If you want to travel the world but avoid treading on Mother Nature’s toes while you’re at it, then you’ll need to be an eco-tourist.
What exactly does that entail? Well, in short eco-tourists aim to conserve the environment and preserve the well-being of local people in the places where they travel.
Eco-tourism does take a little more planning, but you don’t have to sacrifice luxury, pay a premium or become a backpacker to be an eco-tourist.
According to The International Ecotourism Society (TIES) ecotourism starts with making informed choices. “Eco” is a fashionable term these days, so it’s important to delve beyond marketing and establish the eco-credentials of the businesses operating in the places you want to visit.
A number of guidebooks can offer suggestions about a destination’s environmental, social and political issues. Also check into the social and environmental practices of any potential tour operators and hotels and make them aware of your eco-minded intentions.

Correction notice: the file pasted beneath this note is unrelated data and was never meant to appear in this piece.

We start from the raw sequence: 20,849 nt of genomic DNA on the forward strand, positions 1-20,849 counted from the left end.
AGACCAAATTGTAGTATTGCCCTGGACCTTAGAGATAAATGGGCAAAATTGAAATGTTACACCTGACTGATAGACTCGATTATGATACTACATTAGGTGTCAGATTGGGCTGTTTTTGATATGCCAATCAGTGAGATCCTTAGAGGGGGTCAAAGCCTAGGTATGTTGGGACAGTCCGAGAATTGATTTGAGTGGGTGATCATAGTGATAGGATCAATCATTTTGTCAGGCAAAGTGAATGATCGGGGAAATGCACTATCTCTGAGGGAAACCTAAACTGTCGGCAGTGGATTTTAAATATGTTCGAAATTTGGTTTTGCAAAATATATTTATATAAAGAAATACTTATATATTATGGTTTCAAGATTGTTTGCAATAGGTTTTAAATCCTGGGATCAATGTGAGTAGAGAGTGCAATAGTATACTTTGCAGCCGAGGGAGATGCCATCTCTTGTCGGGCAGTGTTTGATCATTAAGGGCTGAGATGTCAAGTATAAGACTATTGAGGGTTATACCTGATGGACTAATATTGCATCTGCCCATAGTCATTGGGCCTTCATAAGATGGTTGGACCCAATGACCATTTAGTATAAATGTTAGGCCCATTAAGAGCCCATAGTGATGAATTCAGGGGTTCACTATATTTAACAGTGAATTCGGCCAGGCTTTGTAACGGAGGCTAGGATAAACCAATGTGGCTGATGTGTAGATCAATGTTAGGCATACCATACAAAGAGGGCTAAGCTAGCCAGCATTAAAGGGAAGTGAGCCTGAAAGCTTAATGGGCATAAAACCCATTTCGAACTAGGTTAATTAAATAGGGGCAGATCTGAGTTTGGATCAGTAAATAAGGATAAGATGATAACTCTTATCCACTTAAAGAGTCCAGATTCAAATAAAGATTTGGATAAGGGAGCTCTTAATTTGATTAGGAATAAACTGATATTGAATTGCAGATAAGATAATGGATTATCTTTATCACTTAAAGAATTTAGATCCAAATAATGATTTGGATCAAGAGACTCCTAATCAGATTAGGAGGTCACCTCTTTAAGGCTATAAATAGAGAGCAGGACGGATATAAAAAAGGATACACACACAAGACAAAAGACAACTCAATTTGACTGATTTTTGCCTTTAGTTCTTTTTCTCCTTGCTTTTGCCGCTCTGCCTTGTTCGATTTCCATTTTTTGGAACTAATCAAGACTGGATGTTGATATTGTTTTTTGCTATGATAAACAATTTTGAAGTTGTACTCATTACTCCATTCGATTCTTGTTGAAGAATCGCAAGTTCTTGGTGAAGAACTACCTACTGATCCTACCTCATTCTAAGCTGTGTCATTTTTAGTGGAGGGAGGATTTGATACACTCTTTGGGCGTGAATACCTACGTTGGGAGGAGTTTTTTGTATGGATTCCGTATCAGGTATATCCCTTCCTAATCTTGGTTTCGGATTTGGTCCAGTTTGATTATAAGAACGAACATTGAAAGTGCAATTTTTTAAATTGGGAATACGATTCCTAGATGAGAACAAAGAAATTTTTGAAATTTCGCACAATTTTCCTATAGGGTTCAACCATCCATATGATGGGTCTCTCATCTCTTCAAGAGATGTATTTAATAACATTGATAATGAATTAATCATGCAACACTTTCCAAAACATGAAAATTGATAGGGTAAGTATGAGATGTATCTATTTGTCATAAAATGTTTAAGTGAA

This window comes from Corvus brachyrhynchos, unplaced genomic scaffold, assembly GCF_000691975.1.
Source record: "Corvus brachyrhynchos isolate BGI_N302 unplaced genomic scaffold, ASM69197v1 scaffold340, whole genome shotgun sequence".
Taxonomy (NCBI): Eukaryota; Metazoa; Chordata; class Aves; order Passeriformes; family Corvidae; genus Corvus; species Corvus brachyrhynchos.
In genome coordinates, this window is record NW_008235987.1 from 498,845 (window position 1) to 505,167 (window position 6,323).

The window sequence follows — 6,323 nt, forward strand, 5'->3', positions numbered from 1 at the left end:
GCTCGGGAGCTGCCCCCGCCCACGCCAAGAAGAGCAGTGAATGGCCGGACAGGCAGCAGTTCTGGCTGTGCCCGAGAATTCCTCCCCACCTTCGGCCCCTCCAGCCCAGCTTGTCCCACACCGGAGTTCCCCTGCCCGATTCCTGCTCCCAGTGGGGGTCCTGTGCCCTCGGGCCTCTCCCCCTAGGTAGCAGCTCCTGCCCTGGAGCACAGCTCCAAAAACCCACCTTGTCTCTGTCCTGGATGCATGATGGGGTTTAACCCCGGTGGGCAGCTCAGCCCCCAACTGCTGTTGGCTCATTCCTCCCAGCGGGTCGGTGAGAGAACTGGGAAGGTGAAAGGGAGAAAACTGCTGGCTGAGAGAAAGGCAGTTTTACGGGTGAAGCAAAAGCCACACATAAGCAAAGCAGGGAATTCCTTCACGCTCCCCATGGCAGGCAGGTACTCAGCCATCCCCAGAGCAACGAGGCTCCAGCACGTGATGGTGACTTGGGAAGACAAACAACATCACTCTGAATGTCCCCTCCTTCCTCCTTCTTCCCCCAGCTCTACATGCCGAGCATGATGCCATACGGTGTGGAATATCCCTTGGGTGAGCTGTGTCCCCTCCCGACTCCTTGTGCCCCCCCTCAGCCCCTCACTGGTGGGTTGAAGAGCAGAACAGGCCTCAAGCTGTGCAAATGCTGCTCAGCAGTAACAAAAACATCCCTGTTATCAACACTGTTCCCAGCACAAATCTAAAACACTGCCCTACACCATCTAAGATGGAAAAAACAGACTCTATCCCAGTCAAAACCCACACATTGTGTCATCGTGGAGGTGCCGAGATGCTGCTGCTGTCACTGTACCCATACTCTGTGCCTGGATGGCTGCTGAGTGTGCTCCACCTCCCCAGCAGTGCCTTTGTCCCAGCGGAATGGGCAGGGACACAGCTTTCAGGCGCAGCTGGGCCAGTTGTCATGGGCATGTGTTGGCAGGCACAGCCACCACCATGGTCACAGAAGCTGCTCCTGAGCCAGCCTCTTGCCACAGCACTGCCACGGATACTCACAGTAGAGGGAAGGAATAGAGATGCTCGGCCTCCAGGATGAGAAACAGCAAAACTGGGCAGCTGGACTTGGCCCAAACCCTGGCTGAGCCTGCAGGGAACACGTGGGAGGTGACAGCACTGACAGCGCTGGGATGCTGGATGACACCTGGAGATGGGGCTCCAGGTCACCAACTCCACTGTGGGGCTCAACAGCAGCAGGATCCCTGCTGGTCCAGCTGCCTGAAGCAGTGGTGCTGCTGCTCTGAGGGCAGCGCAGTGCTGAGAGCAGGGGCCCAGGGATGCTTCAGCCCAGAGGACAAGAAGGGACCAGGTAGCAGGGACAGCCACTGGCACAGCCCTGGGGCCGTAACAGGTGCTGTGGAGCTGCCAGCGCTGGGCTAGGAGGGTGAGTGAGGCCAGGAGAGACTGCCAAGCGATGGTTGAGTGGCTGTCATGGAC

One thing to ask about is what percentage of the hotel’s employees are locals, and whether the hotel supports projects that benefit the local community.
Finally, see if a business has been awarded an eco-label rating or won an eco-award. Certification from bodies like TIES is one of the strongest indicators of a business’ care for its environment and community.
Written by insider city guide series Hg2 | A Hedonist’s guide to…